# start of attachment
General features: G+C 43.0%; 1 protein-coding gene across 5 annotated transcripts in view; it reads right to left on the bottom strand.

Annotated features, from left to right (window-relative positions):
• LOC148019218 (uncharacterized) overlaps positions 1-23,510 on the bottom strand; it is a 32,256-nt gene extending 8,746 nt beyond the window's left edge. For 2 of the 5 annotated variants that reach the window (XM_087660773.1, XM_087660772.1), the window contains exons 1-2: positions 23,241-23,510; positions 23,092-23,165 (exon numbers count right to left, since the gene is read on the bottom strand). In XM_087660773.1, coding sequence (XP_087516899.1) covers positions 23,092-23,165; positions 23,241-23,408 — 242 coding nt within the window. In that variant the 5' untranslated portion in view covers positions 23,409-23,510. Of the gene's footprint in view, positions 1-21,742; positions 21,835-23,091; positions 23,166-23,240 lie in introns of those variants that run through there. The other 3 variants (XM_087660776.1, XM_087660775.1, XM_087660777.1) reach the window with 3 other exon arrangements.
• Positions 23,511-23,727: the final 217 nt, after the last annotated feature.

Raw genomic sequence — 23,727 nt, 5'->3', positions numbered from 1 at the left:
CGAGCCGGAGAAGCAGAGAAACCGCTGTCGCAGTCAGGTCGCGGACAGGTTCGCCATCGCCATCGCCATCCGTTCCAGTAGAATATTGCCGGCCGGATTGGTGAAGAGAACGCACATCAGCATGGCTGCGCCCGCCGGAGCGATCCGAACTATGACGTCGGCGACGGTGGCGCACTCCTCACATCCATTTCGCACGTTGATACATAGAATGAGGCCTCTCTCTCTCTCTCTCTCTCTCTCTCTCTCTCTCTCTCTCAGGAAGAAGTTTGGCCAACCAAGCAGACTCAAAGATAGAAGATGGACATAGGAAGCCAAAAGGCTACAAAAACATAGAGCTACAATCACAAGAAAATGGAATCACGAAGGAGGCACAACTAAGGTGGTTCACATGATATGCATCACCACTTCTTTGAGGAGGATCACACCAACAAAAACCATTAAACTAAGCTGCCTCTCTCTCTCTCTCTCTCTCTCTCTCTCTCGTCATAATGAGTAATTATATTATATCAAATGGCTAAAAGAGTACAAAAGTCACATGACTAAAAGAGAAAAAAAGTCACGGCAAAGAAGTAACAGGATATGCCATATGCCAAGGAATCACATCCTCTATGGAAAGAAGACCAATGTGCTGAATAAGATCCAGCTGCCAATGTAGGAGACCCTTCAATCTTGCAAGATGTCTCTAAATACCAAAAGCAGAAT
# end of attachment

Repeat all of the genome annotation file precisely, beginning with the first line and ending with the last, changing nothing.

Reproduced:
General features: G+C 43.0%; 1 protein-coding gene across 5 annotated transcripts in view; it reads right to left on the bottom strand.

Annotated features, from left to right (window-relative positions):
• LOC148019218 (uncharacterized) overlaps positions 1-23,510 on the bottom strand; it is a 32,256-nt gene extending 8,746 nt beyond the window's left edge. For 2 of the 5 annotated variants that reach the window (XM_087660773.1, XM_087660772.1), the window contains exons 1-2: positions 23,241-23,510; positions 23,092-23,165 (exon numbers count right to left, since the gene is read on the bottom strand). In XM_087660773.1, coding sequence (XP_087516899.1) covers positions 23,092-23,165; positions 23,241-23,408 — 242 coding nt within the window. In that variant the 5' untranslated portion in view covers positions 23,409-23,510. Of the gene's footprint in view, positions 1-21,742; positions 21,835-23,091; positions 23,166-23,240 lie in introns of those variants that run through there. The other 3 variants (XM_087660776.1, XM_087660775.1, XM_087660777.1) reach the window with 3 other exon arrangements.
• Positions 23,511-23,727: the final 217 nt, after the last annotated feature.

Raw genomic sequence — 23,727 nt, 5'->3', positions numbered from 1 at the left:
CGAGCCGGAGAAGCAGAGAAACCGCTGTCGCAGTCAGGTCGCGGACAGGTTCGCCATCGCCATCGCCATCCGTTCCAGTAGAATATTGCCGGCCGGATTGGTGAAGAGAACGCACATCAGCATGGCTGCGCCCGCCGGAGCGATCCGAACTATGACGTCGGCGACGGTGGCGCACTCCTCACATCCATTTCGCACGTTGATACATAGAATGAGGCCTCTCTCTCTCTCTCTCTCTCTCTCTCTCTCTCTCTCTCTCAGGAAGAAGTTTGGCCAACCAAGCAGACTCAAAGATAGAAGATGGACATAGGAAGCCAAAAGGCTACAAAAACATAGAGCTACAATCACAAGAAAATGGAATCACGAAGGAGGCACAACTAAGGTGGTTCACATGATATGCATCACCACTTCTTTGAGGAGGATCACACCAACAAAAACCATTAAACTAAGCTGCCTCTCTCTCTCTCTCTCTCTCTCTCTCTCTCGTCATAATGAGTAATTATATTATATCAAATGGCTAAAAGAGTACAAAAGTCACATGACTAAAAGAGAAAAAAAGTCACGGCAAAGAAGTAACAGGATATGCCATATGCCAAGGAATCACATCCTCTATGGAAAGAAGACCAATGTGCTGAATAAGATCCAGCTGCCAATGTAGGAGACCCTTCAATCTTGCAAGATGTCTCTAAATACCAAAAGCAGAAT